How to Survive a Power Outage

Oct 26, 2020Tips

by Alex Buczynski

Power outages can occur at any time—and they’re almost always unexpected.

When it comes to how to survive a power outage, there are few things to keep in mind beyond candle safety and digging out board games. By taking a few measures beforehand, you’ll be more comfortable –and less panicked—when the power goes out.


While some power outages last no more than a few hours, those caused by natural disasters and storms can last for days. For that reason, first make sure you’re prepared to handle a worst-case scenario by compiling an emergency kit and creating an emergency action plan.

Some essentials that will help you survive a power outage include:

  • At least two weeks of nonperishable food for each member of your household (don’t forget pets!)
  • A least a gallon of water per person per day for those two weeks
  • A manual can opener
  • Flashlights for every room in the house (and possibly even a battery-powered camping lantern)
  • A battery-powered radio
  • Portable fans that operate with batteries
  • Plenty of batteries
  • Matches
  • Books, cards and board games to pass the time
  • Surge protectors for your electronic devices
  • Disposable dishes and silverware
  • Hand sanitizer and antibacterial wipes
  • An extra supply of medications and a plan for anyone in your home that relies on electrically powered devices for a health condition


It’s helpful to have a means of heating food that doesn’t depend on electricity. Some options include a camping stove or a barbeque grill. You can also manually ignite a gas stove—just make sure you have matches and know the proper technique.

Remember: Only use grills, generators and other carbon producing items outside. These items can produce carbon monoxide, which can be deadly if used indoors.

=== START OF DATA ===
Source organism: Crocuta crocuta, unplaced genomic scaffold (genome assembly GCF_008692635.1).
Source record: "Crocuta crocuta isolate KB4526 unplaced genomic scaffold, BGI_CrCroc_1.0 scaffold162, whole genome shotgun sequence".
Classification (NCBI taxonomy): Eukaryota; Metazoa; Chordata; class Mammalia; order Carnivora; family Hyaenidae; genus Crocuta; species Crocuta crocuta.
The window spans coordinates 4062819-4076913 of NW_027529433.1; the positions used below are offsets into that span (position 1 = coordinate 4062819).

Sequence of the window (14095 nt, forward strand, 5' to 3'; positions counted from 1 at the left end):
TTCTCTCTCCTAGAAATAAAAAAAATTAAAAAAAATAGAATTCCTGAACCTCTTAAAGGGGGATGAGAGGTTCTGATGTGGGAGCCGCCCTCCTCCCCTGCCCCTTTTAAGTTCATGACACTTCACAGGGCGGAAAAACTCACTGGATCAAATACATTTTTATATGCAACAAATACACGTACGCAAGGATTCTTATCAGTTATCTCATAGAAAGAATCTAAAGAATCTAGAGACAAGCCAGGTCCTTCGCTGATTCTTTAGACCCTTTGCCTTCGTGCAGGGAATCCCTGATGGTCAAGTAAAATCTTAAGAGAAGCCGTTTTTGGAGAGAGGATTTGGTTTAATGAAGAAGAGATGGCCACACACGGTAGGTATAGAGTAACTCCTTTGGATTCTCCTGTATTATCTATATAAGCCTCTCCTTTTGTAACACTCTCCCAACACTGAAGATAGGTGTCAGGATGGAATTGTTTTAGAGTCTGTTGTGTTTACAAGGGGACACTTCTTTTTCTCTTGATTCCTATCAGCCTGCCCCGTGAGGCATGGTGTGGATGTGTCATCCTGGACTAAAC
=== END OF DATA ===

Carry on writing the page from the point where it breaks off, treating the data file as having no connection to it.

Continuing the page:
You’ll also want to have a plan to keep warm in cold weather (or cool in hot weather). Bundle up in layers and stay indoors to keep warm when you’re dealing with cold weather. Stay out of the sun, seek shade and wear light colors to remain cool in hot weather. Don’t forget to stay hydrated by drinking lots of water.

If you heat or cool your home with a method that doesn’t depend on electricity, make sure you have plenty of wood, newspapers and/or fuel stocked away.

Finally, if you are especially concerned about power outages, consider purchasing a back-up generator.


When the power goes out, water purification systems may not be functioning. So fill up your tub with water—just don’t use it for cooking or cleaning without first purifying it. (Better yet: Drink from your bottled water supply.)

If you’ve run out of bottled or distilled water, boil or disinfect tap water first. Bring water to a rolling boil for at least one minute. If you don’t have a heating source, bring out the bleach. Add eight drops of bleach to a gallon of clear water (or 16 drops if your water is cloudy). Let it sit for at least 30 minutes before drinking.


In an emergency, you should have nonperishable food items stocked and stored. But what about the food in your refrigerator—will it still be any good during or after the power outage?

Avoid opening refrigerator and freezer doors if you can. This will keep the cool air in for as long as possible. A full freezer will safely hold food for 48 hours; a half- full freezer will safely hold food for up to 24 hours.

If the power is out for longer than four hours, refrigerated items may start to spoil. Use a food thermometer to check the temperature of your food before cooking or eating it. Throw away any food that has a temperature higher than 40 degrees Fahrenheit.

Power outages can be stressful. By being prepared, you’ll be able to survive a power outage without compromising your personal safety or running out of food, water or things to do.